However, we don’t dare point that flashlight into the dark of our own minds. We tend to tell ourselves stories about ourselves and our motivations that differ from reality. Why? Because that truth is often too depressing and we need to keep moving to survive.
He also points out that the common parts of the brain might work very differently from person to person. For example, the part of our brain that looks to reproduce might not ever achieve that goal because it drives us toward partners of the same sex in some of us. Meanwhile, other humans don’t understand it because their brain doesn’t work like that.
While not perfect at it, the human brain is built to connect to other brains. Our survival is almost always dependent on our interaction with other humans and even some animals, so much of the neocortex and parts of the “lower” brain spend most of their time trying to send and receive data from other brains through language, facial expressions, writing, and speech. Many in our society who are considered disabled have perfectly functioning arms and legs, and are quite mobile and strong, but fail to provide for themselves because they can’t communicate or relate to other humans like the rest of us can.
The human brain is so dependent on the brains of others, that we even store information in other people’s heads. We do this without thinking about it, often with those we are closest to. Members of a group in a family, a job, or in other tight-knit social settings tend to start taking on specialized tasks. We all have our talents and areas that we are better at than the others, so the others expect us to remember the relevant information so they don’t have to. The important thing is remembering who knows what, so we know who to ask for information when it’s needed. This is known as group transactional memory.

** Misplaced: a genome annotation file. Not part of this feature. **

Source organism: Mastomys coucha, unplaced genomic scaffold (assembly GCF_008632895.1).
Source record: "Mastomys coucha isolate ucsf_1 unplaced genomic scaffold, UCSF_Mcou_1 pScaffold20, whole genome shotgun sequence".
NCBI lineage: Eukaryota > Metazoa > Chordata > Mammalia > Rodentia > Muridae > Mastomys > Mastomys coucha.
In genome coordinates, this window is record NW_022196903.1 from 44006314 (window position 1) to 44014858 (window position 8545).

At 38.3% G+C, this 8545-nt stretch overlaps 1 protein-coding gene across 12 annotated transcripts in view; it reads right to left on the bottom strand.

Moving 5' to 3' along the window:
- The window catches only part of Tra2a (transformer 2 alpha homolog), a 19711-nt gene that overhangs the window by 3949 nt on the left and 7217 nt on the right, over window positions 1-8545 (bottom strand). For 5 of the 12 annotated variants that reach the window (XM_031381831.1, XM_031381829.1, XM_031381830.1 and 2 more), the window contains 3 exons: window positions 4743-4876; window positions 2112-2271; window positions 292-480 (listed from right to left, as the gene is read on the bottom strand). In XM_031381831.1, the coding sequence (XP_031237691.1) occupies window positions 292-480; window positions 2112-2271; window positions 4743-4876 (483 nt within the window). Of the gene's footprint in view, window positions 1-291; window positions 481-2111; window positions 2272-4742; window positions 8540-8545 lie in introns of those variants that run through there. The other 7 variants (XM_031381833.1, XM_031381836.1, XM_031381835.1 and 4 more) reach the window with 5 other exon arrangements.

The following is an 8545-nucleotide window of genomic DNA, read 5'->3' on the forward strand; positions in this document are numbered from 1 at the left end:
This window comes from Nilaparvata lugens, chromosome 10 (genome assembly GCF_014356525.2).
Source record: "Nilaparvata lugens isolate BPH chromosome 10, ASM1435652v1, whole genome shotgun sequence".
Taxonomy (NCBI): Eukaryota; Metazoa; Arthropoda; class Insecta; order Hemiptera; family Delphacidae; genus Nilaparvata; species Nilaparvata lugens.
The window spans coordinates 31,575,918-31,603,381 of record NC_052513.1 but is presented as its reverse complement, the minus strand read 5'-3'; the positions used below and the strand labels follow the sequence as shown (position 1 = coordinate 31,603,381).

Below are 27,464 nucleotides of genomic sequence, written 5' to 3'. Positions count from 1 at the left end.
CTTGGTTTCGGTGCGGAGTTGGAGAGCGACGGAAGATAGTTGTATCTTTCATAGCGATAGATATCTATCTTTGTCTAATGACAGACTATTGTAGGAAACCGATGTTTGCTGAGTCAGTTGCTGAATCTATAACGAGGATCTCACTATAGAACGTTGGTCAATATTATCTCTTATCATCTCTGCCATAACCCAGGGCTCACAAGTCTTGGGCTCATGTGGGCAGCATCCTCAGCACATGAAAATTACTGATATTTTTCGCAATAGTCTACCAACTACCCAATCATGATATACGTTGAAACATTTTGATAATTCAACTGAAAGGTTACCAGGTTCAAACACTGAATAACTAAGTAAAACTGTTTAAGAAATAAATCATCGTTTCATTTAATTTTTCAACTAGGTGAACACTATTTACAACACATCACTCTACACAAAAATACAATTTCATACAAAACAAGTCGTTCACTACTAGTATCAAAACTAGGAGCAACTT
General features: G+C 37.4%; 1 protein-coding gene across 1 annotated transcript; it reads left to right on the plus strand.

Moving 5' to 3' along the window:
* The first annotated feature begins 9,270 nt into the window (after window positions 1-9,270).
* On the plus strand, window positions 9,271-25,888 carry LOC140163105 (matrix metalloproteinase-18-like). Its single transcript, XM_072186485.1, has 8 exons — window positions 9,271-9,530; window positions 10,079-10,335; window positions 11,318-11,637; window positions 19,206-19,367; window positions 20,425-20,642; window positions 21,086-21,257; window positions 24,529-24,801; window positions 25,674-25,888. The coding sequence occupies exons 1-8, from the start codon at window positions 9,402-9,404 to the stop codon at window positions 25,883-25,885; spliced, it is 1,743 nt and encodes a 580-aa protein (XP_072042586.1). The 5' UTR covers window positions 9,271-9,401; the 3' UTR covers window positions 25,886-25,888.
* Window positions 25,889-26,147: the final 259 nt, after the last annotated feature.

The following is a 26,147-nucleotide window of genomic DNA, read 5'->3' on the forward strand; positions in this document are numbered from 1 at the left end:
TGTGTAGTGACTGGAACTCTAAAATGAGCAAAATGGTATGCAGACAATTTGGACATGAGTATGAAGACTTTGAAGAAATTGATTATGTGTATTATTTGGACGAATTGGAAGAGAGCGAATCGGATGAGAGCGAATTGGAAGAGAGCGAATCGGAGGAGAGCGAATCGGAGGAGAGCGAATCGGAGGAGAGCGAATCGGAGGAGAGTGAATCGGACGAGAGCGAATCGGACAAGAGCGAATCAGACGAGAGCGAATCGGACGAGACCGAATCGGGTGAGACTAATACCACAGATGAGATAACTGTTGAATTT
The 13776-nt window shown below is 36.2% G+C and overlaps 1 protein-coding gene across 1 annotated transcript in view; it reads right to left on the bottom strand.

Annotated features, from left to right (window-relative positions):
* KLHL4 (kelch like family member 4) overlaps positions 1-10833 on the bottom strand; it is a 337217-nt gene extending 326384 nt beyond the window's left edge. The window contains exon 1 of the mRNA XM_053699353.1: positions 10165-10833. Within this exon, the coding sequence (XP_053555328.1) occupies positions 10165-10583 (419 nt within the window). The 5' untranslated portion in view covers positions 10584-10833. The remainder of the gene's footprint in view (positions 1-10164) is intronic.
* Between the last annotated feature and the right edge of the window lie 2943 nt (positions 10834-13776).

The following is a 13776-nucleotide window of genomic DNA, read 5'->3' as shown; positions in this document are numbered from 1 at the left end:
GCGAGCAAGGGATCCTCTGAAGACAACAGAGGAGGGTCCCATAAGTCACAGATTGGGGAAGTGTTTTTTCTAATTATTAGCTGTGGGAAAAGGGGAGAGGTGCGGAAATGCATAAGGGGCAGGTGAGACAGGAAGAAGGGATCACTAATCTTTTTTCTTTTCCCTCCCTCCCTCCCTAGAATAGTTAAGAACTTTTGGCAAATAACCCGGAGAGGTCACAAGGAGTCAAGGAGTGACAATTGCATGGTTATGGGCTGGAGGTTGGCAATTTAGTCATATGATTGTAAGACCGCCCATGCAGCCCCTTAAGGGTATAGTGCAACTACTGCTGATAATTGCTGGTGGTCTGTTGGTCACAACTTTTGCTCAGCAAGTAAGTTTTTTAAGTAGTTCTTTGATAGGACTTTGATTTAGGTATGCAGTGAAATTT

The larger point here is that human brains evolved to work with other brains to get things done. It’s in our nature to network and reach out. Thousands of years ago, writing systems developed and we took our first steps toward storing information using non-living things and extending our mental networking reach past the reach of our voice and the limits of time.
That Time Humans Slowly Became Cyborgs
“When wireless is perfectly applied the whole earth will be converted into a huge brain, which in fact it is, all things being particles of a real and rhythmic whole. We shall be able to communicate with one another instantly, irrespective of distance. Not only this, but through television and telephony we shall see and hear one another as perfectly as though we were face to face, despite intervening distances of thousands of miles; and the instruments through which we shall be able to do his will be amazingly simple compared with our present telephone. A man will be able to carry one in his vest pocket.” —Nikola Tesla, 1926